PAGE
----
Bill McKibben Lets Loose Again

Fresh from calling President Barack Obama a climate change denier, Bill McKibben is now lumping Canada with places like… Mordor, or maybe Nigeria. Fresh from his three day round trip flight to Ireland for a convention against CO2 emissions, McKibben said, “From a distance, watching the trashing of environmental regulations; watching the efforts to intimidate environmental groups, First Nations – watching all that’s been pretty sad.”

Canada has recently backed away from some environmental initiatives, but they have been in the forefront on the environmental front for decades. Condemning them because you don’t like one thing they’ve recently done is as stupid and crazy as… well, calling the most environmentally friendly president since Theodore Roosevelt a denier. Oh.

Perhpas McKibben can take solace in the publication of the recent Papal encyclical, which McKibben said was “a moment to revivify the many millions of Americans who stopped thinking that faith had something important to say to the world and to remind them that in fact it does have something important to say to the world.”  It’s amazing how many new converts the Pope has from unexpected sources, ranging from McKibben to Eli Rabett to And Then There’s Physics.

One of McKibben’s greatest missions has been to disrupt Canadian excavation of tar sands for oil, which he pitches to the Canadians as an effort to protect their environment and which he pitches to the rest of the world as a way of leaving fossil fuels in the ground. Of course, the net result is more oil extraction from places like Nigeria, where “Royal Dutch Shell and the Italian multinational oil giant ENI have admitted to more than 550 oil spills in the Niger Delta last year, according to an Amnesty International analysis of the companies’ latest figures.”

Blocking the Keystone Pipeline has forced shipment of Alberta oil by rail and truck, coincidentally emitting more CO2 and increasing the chances of oil spills. Sort of destroying the village to save it, but at least it’s making Warren Buffet richer. Buffett owns the rail line that currently is substituting for the unbuilt Keystone pipeline. As McKibben doesn’t disclose who’s funding his efforts at, who knows? Maybe Buffet can find a way to thank him for his efforts, if he hasn’t already. However, although McKibben doesn’t talk about who funds him, others discovered that considerable funding for comes from the Rockefeller Brothers, who of course made the money they are donating to McKibben by extracting oil from Pennsylvania and other places far from Canada.

McKibben is also an enthusiastic advocate of divesting your shares in fossil fuel companies. McKibben apparently believes that the past success of international efforts to lower emissions means that governments worldwide will demand that oil companies leave oil in the ground as ‘stranded assets’, that China and India will quit digging for coal, that frackers will lay down their drill bits. Of course, the Department of Energy and the International Energy Agency believe consumption of fossil fuels will double in the next 20 years, so you divestors will be sort of selling at the bottom of the cycle, but that’s a small price to pay for purity.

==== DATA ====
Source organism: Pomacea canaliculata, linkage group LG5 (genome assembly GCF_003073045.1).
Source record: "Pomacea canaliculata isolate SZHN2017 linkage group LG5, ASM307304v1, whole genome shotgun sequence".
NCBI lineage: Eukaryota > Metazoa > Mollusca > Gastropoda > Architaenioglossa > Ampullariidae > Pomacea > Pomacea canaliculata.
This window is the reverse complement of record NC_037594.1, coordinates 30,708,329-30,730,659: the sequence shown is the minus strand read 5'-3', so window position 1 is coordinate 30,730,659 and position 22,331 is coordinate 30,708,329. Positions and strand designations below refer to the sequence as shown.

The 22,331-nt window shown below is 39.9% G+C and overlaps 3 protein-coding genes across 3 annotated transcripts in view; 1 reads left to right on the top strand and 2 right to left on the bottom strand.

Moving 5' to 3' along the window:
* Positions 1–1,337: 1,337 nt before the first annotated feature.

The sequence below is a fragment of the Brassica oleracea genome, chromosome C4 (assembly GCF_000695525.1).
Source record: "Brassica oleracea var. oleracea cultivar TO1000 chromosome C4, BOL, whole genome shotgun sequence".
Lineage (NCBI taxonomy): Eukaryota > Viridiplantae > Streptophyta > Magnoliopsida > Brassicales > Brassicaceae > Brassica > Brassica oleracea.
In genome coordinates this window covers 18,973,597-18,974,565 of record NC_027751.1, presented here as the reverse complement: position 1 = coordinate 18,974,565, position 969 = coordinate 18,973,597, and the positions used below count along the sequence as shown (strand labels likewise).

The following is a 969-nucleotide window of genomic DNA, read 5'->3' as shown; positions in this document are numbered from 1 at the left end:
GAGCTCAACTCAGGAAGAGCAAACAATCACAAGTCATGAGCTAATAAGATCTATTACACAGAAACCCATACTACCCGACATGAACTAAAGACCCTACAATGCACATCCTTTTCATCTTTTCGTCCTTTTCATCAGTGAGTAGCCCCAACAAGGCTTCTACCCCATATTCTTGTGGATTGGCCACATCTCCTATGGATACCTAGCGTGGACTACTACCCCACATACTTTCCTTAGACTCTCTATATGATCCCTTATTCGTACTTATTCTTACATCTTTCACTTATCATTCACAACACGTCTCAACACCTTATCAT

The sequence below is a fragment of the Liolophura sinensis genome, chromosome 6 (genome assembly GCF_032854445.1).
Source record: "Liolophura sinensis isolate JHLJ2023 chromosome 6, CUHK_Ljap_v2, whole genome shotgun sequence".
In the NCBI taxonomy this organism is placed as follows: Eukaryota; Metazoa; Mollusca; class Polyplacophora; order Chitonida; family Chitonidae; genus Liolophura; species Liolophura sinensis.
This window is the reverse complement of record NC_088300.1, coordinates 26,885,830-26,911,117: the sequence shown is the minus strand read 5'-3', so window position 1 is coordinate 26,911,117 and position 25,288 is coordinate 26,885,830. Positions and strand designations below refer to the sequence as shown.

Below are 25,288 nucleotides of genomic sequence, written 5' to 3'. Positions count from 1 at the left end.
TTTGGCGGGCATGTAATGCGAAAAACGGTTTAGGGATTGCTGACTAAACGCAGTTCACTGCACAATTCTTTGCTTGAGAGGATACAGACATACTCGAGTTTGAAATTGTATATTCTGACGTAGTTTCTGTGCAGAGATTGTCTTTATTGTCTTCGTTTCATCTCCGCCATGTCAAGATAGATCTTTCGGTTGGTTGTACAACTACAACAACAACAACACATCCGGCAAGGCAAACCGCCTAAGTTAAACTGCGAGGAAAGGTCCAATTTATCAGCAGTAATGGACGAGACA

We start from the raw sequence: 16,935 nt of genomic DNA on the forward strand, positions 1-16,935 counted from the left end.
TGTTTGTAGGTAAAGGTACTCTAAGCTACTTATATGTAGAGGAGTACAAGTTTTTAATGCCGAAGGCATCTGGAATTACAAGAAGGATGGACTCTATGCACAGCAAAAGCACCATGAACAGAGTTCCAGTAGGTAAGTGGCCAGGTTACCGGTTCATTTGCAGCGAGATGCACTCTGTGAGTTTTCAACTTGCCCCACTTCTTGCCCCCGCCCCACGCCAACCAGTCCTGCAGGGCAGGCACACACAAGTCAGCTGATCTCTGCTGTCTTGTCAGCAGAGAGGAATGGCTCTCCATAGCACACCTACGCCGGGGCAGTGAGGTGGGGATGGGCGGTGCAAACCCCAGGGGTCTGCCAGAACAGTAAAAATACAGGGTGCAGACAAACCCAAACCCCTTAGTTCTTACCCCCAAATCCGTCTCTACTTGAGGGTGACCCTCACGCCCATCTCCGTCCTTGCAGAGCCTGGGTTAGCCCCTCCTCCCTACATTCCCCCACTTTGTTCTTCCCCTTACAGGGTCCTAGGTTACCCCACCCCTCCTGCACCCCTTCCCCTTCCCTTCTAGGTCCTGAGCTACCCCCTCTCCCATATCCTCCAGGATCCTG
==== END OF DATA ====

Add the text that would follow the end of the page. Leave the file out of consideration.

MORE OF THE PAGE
In short, McKibben is an activist who is (in my opinion) wrong on all the major issues of the day, joining people like Rajendra Pachauri, Michael Mann and Paul Ehrlich at the top end, supported by bloggers like Eli Rabett, Michael Tobis and And Then There’s Physics at the bottom end.

Bill, pay attention here:

  • Barack Obama is not a denier
  • Stopping the Keystone pipeline will not stop oil extraction in Canada. It will however, make transporting it more emissive and more dangerous.
  • The Pope understands poverty. Getting his opinion on climate change is not relevant
  • Fossil fuel consumption will double in the next 20 years. People and institutions who sell their shares now will be selling to people who recognize a real opportunity. Those buyers may be less concerned about the environment than those who are selling.

Can someone point me to an instance of McKibben being right about anything? I suppose it doesn’t really matter very much, but I just wonder what kind of world we will create if we keep listening to people who are demonstrably mistaken on issue after issue.


9 responses to “Bill McKibben Lets Loose Again

  1. Tom, once again I find myself in violent agreement with you:-)

    McKibben is not someone who has given me any reason whatsoever to respect the validity of his mantras and/or views.